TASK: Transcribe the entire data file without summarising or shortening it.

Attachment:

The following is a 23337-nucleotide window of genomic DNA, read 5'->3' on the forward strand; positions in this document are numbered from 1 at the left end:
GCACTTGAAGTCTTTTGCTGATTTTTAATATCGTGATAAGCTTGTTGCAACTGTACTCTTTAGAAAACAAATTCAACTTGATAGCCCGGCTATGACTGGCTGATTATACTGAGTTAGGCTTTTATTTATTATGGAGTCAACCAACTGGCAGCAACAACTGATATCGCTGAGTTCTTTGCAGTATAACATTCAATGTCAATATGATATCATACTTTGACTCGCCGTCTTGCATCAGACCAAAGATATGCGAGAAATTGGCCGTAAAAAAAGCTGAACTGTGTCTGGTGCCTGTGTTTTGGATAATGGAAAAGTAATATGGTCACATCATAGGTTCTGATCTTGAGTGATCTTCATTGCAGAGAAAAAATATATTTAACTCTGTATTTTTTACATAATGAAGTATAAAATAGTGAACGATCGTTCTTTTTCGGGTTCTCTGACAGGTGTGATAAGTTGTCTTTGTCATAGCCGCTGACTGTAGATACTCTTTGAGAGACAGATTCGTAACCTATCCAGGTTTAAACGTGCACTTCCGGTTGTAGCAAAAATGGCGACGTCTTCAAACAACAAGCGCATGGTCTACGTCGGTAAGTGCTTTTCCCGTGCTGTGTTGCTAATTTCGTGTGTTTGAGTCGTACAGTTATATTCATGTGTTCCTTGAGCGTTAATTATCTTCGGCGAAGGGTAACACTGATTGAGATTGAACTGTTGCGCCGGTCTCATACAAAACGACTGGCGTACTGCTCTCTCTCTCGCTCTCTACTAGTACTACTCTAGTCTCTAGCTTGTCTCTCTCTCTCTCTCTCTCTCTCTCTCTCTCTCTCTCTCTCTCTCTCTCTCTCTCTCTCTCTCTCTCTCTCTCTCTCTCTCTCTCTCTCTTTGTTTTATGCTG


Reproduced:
The following is a 23337-nucleotide window of genomic DNA, read 5'->3' on the forward strand; positions in this document are numbered from 1 at the left end:
GCACTTGAAGTCTTTTGCTGATTTTTAATATCGTGATAAGCTTGTTGCAACTGTACTCTTTAGAAAACAAATTCAACTTGATAGCCCGGCTATGACTGGCTGATTATACTGAGTTAGGCTTTTATTTATTATGGAGTCAACCAACTGGCAGCAACAACTGATATCGCTGAGTTCTTTGCAGTATAACATTCAATGTCAATATGATATCATACTTTGACTCGCCGTCTTGCATCAGACCAAAGATATGCGAGAAATTGGCCGTAAAAAAAGCTGAACTGTGTCTGGTGCCTGTGTTTTGGATAATGGAAAAGTAATATGGTCACATCATAGGTTCTGATCTTGAGTGATCTTCATTGCAGAGAAAAAATATATTTAACTCTGTATTTTTTACATAATGAAGTATAAAATAGTGAACGATCGTTCTTTTTCGGGTTCTCTGACAGGTGTGATAAGTTGTCTTTGTCATAGCCGCTGACTGTAGATACTCTTTGAGAGACAGATTCGTAACCTATCCAGGTTTAAACGTGCACTTCCGGTTGTAGCAAAAATGGCGACGTCTTCAAACAACAAGCGCATGGTCTACGTCGGTAAGTGCTTTTCCCGTGCTGTGTTGCTAATTTCGTGTGTTTGAGTCGTACAGTTATATTCATGTGTTCCTTGAGCGTTAATTATCTTCGGCGAAGGGTAACACTGATTGAGATTGAACTGTTGCGCCGGTCTCATACAAAACGACTGGCGTACTGCTCTCTCTCTCGCTCTCTACTAGTACTACTCTAGTCTCTAGCTTGTCTCTCTCTCTCTCTCTCTCTCTCTCTCTCTCTCTCTCTCTCTCTCTCTCTCTCTCTCTCTCTCTCTCTCTCTCTCTCTCTCTCTCTCTCTTTGTTTTATGCTG